To the Creators of 'Sick-Lit:' Please Be Careful in Your Representations
If you are a person living in today’s society (and if you are reading this, I would be willing to bet that you are!), then you will be no stranger to the new branch of media, film and literature especially decorating every theatre, bookshelf and television show.
I am a person with a disability, and a person who also struggles with mental illness, so I feel I have a relevant opinion to add to this conversation. The conversation of “sick-lit.”
“Sick-lit” is defined as literature (easily transferable to other mediums) about sick people, usually teens, and their illnesses. I will not lie and say I have never read any “sick-lit,” nor will I claim never to have enjoyed it, but more and more, as it infiltrates – and seemingly takes over – every bookshelf, I find myself critiquing the reason for which it is written.
I’ll not specify any particular works of fiction in this article, but, in reading between the lines, I gather it will be relatively easy to work out to which stories I am referring.
The first “sick-lit” novel I read was probably not the first one written, but it is often represented as the one that gained the genre its traction. This book struck a chord with me, and I loved it. I loved its characters and the way that every emotion written in it felt as though the author had extracted it right from my own head. Yes, it was sad, and at times a little too close to home, but it made me feel something, as art should, and while I’ve already read it more than once, I believe that, at some point, I will read it again.
Perhaps the reason I was able to enjoy that first “sick-lit” novel had something to do with my age, or the part of life and illness I was in at the time, but as I’ve grown older and my illness has grown with me, I find myself a little less captured by illness in books.
I believe in representation. I believe that all people, people with illnesses and disabilities, LGBTQ+ people, people of color and all other minorities need representation in the media they/we consume. However, I also believe the way in which we offer this representation must be careful and calculated, and it must represent these groups in exactly the right way, because accurate representation is too important for us to allow for having missed the mark.
These sickness-based novels, these films, these TV shows that seem like the only thing being created right now are great because they represent a group that is usually forgotten about in the lights and glamour of Hollywood, but they carry risks.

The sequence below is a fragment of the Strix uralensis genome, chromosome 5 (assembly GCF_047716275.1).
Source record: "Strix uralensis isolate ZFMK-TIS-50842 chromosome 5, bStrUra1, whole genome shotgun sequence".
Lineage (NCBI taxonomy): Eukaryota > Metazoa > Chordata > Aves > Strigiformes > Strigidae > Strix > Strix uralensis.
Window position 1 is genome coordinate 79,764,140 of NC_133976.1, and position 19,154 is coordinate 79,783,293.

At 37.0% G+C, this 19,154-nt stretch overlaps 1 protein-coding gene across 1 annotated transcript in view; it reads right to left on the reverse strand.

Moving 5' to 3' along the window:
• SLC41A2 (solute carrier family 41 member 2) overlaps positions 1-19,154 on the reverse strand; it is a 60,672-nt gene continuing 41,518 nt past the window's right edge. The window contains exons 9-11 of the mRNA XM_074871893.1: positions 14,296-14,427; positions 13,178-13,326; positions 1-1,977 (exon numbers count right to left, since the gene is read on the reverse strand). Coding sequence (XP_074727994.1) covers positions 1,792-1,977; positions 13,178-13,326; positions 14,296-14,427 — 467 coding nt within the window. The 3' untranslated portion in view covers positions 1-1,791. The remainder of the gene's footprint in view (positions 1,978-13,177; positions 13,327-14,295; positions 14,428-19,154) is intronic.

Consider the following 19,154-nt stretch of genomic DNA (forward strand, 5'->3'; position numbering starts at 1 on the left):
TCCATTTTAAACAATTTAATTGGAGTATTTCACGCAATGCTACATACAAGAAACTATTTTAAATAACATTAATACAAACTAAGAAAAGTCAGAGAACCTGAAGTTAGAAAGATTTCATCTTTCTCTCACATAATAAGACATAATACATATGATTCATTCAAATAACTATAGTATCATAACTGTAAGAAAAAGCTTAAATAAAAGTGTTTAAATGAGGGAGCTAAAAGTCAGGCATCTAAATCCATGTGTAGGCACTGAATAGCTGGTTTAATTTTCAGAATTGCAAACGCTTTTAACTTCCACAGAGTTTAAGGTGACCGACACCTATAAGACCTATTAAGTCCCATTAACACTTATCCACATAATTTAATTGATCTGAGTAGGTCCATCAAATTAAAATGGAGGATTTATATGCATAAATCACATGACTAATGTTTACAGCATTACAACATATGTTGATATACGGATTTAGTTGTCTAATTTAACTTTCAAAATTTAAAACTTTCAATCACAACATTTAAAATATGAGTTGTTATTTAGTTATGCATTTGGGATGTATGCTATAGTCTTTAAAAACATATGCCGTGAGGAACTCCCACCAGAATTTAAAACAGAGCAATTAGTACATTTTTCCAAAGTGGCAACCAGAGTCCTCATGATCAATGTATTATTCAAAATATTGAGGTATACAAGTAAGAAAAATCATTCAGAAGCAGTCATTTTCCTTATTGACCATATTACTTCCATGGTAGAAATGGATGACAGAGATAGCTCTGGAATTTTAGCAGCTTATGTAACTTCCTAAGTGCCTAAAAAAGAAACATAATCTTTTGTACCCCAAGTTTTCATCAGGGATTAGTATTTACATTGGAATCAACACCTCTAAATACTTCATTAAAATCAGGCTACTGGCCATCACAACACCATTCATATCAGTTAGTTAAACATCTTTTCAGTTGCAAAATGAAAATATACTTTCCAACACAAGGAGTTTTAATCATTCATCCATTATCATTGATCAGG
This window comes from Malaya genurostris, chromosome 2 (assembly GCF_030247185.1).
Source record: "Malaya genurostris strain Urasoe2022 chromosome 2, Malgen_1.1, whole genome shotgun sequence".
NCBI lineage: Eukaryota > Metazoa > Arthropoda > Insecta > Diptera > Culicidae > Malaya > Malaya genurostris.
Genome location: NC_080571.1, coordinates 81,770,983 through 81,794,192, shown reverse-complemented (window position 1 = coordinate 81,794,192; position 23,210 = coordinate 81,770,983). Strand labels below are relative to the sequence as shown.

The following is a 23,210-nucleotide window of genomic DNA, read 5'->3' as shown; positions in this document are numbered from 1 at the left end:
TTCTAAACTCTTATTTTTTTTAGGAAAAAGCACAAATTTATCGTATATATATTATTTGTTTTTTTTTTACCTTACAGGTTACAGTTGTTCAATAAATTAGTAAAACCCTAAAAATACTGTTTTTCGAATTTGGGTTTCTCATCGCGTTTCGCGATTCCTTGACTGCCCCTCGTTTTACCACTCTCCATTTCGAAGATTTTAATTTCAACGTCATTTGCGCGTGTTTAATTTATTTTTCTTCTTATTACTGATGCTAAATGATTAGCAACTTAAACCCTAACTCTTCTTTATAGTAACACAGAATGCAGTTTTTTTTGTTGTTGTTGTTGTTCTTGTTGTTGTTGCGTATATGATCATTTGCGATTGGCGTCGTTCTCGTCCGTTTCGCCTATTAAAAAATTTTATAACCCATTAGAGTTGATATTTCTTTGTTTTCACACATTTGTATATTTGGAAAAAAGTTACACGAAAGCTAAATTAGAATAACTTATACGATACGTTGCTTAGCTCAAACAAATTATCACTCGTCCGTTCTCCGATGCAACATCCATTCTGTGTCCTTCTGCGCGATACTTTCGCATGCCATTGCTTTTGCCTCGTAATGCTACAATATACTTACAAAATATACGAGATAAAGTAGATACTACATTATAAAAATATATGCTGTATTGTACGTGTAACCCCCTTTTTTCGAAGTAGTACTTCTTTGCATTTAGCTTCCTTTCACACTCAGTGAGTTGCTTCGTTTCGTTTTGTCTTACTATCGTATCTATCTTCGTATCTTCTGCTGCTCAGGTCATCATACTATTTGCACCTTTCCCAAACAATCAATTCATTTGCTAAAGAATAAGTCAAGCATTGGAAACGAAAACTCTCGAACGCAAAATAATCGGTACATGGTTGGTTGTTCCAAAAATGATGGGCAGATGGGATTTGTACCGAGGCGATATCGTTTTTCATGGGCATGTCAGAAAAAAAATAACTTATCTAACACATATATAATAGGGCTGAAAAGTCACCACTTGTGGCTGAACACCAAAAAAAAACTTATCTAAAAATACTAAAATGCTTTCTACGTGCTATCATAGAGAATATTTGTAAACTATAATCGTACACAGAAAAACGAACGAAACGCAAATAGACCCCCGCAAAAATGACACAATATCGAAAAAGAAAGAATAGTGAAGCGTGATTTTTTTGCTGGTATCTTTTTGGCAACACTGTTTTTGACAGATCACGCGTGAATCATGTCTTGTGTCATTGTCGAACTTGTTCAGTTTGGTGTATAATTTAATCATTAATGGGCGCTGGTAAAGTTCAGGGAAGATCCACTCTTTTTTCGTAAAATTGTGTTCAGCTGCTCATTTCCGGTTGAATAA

We have books that show illnesses as the only thing in the lives of the characters who have them. Well, of course, that is a necessary device, because illness is a plot point, but we, the real faces of illness and disability, are made interesting by more than our sicknesses.
We have stories that get their facts wrong and show a disorder as something it isn’t, cures that don’t exist and abilities that just aren’t realistic. We have plot twists that show newly diagnosed, frightened and real life people with the condition that their prognosis isn’t so great, even when this is not the case, and is only true in stories for the purpose of an unpredictable way to end an entertainment piece. We have euthanasia encouraged when it is not the only answer, eating disorders seen as a route to popularity and suicide demonstrated as a way to make sure we are remembered.
Careful, tread lightly.
I am not trying to control or inhibit the creation of art. I am not trying to defile an entire genre. What I am trying to do is encourage authors, producers, screenwriters and production teams to be tactful, sensitive and delicate. To you, quadriplegia, suicide, anxiety, allergies, cancer…they might be just a plot device, the thing that distinguishes you as someone who is not afraid to write about hardships, but to us they are days, years and lives. Please be gentle and thoughtful when you are inadvertently telling us whether or not ours are worth living.
By all means, bring stories to life, bring awareness to illnesses and bring minorities to the public eye, but do not make us media that belittles our existence, that pities us or that spreads unverified fear to new (and old) patients.
Your character is ill, and that is fine, but don’t forget that real people are too. Please be kind with your bright idea.
As for me, I hope that “sick-lit” evolves into better versions of itself, versions that can help those of us afflicted by the plot lines, but, until then, I think I will stick to children’s books and “happily ever afters.”
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Thinkstock photo via BrianAJackson.